Ushio and Tora (Ushio to Tora) – Part One: 1992

Ushio and Tora (Ushio to Tora) – Part One: 1992

Time to review one of my favourite shonen series: Ushio and Tora! (Buckle up though – because it’s gonna be three posts worth of rambling :D)

Okay, so I’m starting here with the OVA from the 1990s and then I’ll go on to the 2015 series, which is a far more complete adaptation, and then I’ll finish with a visual comparison (since I got a little ‘screenshot happy’ last week.)

Ushio and Tora is classic shonen, fitting neatly into the Supernatural sub-category. You can see the imprints of common themes and tropes that came both before the show and after it – but the buddy cop relationship between protagonist (youngster Ushio) and the (mostly) antagonistic Tora keeps the framework interesting for me. Both series are based on Kazuhiro Fujita’s award-winning manga but the OVA didn’t get a chance to go very far, sadly.

I like the attention to detail here, despite a smaller budget than modern anime – this tear drop appears during the stone oni episode

I’ve tried (and failed) to research why – maybe the audience response at the time wasn’t there, maybe the studio only ever planned to make a few episodes in the first place? In the early 1990s Inuyasha hadn’t exploded yet, and a few of the other big supernatural shonen action series not yet started… but maybe the first Ushio and Tora just wasn’t as clean-looking as the series that followed?   

My personal, utterly unfounded theory is that a failure to introduce the Big Bad soon enough might have impacted audience enjoyment because there was no large scale conflict yet… BUT, shonen and action anime often live and breathe ‘monster of the week’ formats – so I don’t know if that’s on point either.

In any event, the OVA doesn’t get a chance to show how expansive Ushio and Tora’s story is, nor that some of the characters we meet across the early episodes are definitely going to come back and have an impact on events. I feel sad that when the switch between studios/production teams happened between those last few episodes, it’s clear there was a plan to finish the saga, because the new intro foreshadowed a lot of big things that they never got to animate.

But what about the actual show?

Well, it’s the regular mix between comedy and action, with supernatural (even horror elements at times) mixed in. As I mentioned before, the tension-filled interplay and growing relationship between the two leads is the main draw, but the creatures and supporting cast are good too. Overall, the OVA is rougher than the 2015 adaptation but it’s also a bit bloodier too. For me, I felt that the humour landed a little better in the new series too (though Asako’s dad was probably funnier – if odder – here).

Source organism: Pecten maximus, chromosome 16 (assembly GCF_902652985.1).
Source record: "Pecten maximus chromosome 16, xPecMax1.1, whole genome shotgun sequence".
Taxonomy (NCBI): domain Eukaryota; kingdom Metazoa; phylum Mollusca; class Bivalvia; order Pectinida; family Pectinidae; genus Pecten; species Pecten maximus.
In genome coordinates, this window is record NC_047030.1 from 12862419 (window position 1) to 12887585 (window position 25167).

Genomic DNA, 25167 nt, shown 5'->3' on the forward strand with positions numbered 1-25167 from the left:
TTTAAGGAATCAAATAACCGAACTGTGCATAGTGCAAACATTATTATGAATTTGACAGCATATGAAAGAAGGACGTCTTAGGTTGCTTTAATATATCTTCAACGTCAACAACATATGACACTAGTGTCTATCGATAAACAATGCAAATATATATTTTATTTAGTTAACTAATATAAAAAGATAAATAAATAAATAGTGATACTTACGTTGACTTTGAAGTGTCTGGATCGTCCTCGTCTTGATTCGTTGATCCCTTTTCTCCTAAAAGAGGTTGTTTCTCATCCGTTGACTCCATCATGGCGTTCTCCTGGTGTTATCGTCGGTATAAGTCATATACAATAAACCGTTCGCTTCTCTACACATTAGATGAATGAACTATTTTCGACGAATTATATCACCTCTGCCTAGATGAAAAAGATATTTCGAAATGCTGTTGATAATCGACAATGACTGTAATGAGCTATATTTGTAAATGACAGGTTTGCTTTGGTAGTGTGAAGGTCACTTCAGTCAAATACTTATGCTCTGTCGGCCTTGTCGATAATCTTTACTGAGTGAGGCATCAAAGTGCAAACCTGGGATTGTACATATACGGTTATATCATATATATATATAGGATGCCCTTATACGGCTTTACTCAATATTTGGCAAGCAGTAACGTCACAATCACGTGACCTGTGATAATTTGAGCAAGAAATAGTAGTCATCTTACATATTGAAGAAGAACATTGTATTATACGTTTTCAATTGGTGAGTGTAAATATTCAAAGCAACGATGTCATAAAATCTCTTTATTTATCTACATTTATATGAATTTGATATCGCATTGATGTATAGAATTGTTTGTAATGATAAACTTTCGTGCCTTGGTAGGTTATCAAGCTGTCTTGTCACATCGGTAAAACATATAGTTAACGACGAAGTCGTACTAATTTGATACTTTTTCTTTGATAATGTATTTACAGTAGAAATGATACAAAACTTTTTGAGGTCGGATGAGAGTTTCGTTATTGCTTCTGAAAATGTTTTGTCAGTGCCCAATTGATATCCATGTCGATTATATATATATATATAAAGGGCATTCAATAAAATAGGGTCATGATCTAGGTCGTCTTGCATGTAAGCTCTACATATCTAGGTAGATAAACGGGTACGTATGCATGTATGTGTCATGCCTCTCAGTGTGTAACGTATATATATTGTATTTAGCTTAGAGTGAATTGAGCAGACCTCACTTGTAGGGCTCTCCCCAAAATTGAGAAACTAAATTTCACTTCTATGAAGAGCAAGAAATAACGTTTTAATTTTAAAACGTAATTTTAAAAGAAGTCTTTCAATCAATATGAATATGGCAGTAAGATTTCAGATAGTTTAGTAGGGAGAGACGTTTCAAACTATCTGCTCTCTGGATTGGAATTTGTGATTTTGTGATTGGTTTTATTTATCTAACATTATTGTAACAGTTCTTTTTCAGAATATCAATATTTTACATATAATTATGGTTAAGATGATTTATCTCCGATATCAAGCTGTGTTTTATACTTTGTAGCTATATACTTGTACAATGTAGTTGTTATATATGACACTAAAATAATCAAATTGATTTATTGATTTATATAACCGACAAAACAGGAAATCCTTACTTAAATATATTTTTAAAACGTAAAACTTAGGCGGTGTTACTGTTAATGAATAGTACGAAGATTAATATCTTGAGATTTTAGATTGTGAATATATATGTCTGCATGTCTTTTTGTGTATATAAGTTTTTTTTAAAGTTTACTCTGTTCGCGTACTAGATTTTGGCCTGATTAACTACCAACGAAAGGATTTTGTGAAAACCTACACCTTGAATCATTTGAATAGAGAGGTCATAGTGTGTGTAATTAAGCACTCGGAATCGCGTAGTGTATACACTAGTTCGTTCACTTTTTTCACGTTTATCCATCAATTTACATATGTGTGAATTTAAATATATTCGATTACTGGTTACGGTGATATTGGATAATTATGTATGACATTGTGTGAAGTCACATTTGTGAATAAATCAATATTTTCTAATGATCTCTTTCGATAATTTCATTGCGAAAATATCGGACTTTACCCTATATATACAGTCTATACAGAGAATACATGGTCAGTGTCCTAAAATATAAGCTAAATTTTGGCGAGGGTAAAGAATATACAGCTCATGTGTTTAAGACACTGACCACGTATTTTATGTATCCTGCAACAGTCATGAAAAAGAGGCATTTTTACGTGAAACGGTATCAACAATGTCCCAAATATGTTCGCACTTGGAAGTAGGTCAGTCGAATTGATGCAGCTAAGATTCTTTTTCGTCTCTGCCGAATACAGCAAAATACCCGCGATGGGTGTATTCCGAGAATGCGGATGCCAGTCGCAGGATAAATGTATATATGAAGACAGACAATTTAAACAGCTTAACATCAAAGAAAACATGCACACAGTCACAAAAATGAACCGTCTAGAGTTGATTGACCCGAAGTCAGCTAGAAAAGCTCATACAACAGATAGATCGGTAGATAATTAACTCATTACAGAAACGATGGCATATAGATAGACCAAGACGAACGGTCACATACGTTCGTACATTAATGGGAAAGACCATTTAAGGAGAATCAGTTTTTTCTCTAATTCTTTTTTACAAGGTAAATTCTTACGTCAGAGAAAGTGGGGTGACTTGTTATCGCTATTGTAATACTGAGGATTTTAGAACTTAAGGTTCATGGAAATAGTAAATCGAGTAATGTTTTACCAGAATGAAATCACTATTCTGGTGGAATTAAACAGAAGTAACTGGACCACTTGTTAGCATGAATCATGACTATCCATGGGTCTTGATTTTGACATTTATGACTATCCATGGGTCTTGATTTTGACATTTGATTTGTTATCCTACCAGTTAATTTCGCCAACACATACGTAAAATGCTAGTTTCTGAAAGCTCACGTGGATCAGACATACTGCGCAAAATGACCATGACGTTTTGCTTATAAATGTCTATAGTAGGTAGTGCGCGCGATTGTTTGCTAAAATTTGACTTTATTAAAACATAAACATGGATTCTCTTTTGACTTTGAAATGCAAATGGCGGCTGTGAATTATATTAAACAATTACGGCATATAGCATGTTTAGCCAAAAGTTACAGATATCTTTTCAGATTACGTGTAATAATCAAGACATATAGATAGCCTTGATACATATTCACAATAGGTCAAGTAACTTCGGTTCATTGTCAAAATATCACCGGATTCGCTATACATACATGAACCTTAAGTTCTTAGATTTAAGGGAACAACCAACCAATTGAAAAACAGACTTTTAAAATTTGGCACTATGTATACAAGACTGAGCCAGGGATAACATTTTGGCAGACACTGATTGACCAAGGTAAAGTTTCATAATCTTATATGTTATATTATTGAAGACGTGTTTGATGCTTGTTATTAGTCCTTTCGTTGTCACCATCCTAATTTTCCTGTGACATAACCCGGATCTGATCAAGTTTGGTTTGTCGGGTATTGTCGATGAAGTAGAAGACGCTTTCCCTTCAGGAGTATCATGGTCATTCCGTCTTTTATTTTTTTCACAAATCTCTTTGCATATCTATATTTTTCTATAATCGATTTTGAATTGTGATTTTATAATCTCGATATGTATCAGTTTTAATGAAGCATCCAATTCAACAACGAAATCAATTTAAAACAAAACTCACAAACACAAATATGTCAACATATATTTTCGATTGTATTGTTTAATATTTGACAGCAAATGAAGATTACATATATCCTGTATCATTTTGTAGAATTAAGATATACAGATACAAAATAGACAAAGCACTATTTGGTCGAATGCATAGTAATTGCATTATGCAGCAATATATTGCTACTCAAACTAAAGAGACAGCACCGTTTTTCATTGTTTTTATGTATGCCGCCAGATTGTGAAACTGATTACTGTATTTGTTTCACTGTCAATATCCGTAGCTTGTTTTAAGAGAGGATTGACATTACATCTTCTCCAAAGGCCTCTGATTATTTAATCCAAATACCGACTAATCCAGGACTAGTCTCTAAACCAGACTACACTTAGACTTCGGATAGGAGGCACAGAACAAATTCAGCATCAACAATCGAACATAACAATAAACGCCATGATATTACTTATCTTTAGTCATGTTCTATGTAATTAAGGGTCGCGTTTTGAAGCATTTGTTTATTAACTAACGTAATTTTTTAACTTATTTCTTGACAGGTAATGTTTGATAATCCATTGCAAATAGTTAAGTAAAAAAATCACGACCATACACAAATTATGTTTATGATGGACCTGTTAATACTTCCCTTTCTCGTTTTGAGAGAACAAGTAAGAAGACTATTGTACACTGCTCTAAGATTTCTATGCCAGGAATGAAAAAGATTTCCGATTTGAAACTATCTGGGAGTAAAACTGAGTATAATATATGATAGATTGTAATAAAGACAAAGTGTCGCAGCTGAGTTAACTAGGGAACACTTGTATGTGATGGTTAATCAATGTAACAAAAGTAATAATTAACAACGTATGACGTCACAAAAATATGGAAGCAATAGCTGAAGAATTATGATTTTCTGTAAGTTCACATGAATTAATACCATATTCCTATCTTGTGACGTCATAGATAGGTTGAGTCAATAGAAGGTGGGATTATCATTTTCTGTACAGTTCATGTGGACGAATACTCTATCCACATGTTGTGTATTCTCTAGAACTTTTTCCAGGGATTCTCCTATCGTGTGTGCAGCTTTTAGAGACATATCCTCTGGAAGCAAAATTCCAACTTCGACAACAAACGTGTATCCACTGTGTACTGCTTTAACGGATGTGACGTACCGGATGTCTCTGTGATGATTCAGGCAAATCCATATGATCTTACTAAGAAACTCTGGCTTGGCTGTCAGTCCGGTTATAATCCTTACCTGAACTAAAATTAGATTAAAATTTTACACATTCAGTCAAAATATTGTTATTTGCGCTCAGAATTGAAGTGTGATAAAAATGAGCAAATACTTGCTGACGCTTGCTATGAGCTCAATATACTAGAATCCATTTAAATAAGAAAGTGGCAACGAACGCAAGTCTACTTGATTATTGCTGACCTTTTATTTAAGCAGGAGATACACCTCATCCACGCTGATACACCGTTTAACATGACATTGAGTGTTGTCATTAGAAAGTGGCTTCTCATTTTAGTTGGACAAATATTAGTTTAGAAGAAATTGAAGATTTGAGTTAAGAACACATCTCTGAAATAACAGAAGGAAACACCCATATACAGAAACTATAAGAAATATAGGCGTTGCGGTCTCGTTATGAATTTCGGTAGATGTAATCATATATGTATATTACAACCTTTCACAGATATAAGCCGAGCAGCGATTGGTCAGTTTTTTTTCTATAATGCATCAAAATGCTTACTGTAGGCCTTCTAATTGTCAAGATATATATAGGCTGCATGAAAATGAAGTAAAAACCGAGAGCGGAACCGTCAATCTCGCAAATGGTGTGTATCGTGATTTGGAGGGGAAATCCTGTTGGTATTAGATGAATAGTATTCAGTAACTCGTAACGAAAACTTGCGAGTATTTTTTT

One thing I suppose I preferred in the OVA, was that the episodes don’t cover enough ground to reveal the harem-like aspects of the storyline, it’s almost there with the vague love-triangle between Ushio, Asako and Mayuko, but that’s probably a minor quibble. There’s still a lot to like with this series because the key stuff is in place and it’s darker visually, more rough around the edges perhaps but at times, I preferred some of the direction.

And yet I think most folks will prefer the modern show: the action scenes are bigger and better, the setting is far more developed with more characters etc, and the pacing is generally spot on – and of course, best of all, it tells a complete story. (I know it’s cruel to compare an unfinished series to a completed one but I kinda have to :D).

3.5 Stars

I also noticed that while both OVA and 2015 series have fairly similar episodes and ordering, the water-wheel demon episode is unique to the OVA – as I don’t think it appears in the manga either. It’s a fascinating episode that forces Ushio to confront his feelings about Asako and includes a cute flashback too.

A lot of teeth in this show – actually, this is probably works as good shorthand for the show’s tone

1 thought on “Ushio and Tora (Ushio to Tora) – Part One: 1992

  1. Pingback: Ushio and Tora (Ushio to Tora) – Part 2: 2015 – The Review Heap

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